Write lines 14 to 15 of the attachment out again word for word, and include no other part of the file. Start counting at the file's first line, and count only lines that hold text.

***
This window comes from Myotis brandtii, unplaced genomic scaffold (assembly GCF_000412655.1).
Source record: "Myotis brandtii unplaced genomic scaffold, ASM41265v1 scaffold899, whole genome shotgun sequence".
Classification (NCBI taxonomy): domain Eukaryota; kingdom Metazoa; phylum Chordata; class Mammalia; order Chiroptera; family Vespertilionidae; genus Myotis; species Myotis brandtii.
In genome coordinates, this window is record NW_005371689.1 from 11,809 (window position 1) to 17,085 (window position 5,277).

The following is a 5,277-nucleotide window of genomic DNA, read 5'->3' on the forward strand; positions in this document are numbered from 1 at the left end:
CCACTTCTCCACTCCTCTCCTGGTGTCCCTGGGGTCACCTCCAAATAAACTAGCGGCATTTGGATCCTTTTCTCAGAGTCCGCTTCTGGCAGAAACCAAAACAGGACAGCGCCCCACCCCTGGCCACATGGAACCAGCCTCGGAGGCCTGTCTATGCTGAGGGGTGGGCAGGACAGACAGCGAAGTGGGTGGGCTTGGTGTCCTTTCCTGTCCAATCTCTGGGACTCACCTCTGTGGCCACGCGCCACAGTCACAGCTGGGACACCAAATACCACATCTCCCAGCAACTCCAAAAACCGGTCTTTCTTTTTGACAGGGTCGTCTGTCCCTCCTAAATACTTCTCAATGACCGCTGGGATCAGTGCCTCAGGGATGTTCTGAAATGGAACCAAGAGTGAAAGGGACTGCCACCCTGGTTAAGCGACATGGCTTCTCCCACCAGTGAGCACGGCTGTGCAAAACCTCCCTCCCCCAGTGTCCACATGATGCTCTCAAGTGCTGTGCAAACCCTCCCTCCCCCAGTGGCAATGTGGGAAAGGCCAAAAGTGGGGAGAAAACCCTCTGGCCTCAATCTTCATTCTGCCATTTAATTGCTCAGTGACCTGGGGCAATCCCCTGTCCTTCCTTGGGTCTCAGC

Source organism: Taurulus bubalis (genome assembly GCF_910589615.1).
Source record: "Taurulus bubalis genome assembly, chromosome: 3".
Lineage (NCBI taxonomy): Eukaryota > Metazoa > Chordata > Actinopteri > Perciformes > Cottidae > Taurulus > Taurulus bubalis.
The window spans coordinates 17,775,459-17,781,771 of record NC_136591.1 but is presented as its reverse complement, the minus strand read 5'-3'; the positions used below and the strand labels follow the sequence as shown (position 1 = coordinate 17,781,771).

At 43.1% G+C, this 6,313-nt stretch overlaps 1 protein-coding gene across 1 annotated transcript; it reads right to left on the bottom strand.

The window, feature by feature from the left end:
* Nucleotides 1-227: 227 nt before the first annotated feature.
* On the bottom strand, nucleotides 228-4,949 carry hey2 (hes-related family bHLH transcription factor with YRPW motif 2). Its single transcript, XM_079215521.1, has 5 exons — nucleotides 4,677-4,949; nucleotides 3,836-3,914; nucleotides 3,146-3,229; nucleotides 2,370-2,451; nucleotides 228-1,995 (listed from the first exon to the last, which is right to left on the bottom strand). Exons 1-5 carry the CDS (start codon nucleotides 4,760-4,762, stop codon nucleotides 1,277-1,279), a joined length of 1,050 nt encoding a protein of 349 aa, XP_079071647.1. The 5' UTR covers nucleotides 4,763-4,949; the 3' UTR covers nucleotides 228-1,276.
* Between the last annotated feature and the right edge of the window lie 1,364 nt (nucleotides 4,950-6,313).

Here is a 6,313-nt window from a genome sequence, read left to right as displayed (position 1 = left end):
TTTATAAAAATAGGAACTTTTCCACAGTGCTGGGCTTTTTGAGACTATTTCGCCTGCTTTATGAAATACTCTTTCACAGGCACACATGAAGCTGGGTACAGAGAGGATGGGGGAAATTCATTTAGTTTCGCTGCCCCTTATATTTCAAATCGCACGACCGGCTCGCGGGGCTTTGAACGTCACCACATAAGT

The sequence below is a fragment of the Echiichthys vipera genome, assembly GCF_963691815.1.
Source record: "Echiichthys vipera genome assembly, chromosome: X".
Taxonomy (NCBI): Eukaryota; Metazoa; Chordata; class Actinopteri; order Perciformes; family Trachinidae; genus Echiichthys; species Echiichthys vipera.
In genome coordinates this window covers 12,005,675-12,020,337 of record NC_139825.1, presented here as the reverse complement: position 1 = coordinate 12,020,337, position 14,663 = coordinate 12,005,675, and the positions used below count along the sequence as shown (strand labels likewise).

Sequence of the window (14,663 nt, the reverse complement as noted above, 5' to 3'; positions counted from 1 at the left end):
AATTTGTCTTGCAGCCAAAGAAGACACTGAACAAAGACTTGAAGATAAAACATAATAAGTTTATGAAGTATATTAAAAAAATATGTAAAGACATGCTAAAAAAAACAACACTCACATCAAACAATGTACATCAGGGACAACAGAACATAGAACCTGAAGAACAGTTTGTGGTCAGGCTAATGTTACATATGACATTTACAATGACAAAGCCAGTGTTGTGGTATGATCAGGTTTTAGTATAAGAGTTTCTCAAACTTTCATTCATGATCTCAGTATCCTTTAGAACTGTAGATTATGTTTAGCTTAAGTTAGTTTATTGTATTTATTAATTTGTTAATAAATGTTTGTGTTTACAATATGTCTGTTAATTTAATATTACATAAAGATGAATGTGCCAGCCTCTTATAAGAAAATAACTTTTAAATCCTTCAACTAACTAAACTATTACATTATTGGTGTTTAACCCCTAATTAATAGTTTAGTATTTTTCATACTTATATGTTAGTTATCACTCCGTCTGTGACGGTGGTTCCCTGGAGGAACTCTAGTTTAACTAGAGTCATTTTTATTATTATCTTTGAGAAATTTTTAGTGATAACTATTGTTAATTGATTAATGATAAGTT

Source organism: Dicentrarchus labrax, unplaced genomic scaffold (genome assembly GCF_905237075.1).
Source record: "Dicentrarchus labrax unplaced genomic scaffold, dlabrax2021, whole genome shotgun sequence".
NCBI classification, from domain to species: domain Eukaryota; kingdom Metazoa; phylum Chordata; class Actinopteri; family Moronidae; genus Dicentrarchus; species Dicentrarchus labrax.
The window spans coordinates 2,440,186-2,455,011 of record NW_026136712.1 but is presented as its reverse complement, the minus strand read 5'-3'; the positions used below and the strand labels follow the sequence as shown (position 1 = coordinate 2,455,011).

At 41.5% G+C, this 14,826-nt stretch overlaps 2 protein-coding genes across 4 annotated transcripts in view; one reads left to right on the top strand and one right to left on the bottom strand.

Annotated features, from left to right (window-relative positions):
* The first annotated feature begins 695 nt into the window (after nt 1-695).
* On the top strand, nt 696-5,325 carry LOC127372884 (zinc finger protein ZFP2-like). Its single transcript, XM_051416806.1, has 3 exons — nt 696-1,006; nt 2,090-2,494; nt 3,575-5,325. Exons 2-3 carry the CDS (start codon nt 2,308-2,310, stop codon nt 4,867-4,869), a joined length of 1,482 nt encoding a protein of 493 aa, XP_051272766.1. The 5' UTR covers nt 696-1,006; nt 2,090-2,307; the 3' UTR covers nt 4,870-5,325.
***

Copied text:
* On the bottom strand, nucleotides 228-4,949 carry hey2 (hes-related family bHLH transcription factor with YRPW motif 2). Its single transcript, XM_079215521.1, has 5 exons — nucleotides 4,677-4,949; nucleotides 3,836-3,914; nucleotides 3,146-3,229; nucleotides 2,370-2,451; nucleotides 228-1,995 (listed from the first exon to the last, which is right to left on the bottom strand). Exons 1-5 carry the CDS (start codon nucleotides 4,760-4,762, stop codon nucleotides 1,277-1,279), a joined length of 1,050 nt encoding a protein of 349 aa, XP_079071647.1. The 5' UTR covers nucleotides 4,763-4,949; the 3' UTR covers nucleotides 228-1,276.
* Between the last annotated feature and the right edge of the window lie 1,364 nt (nucleotides 4,950-6,313).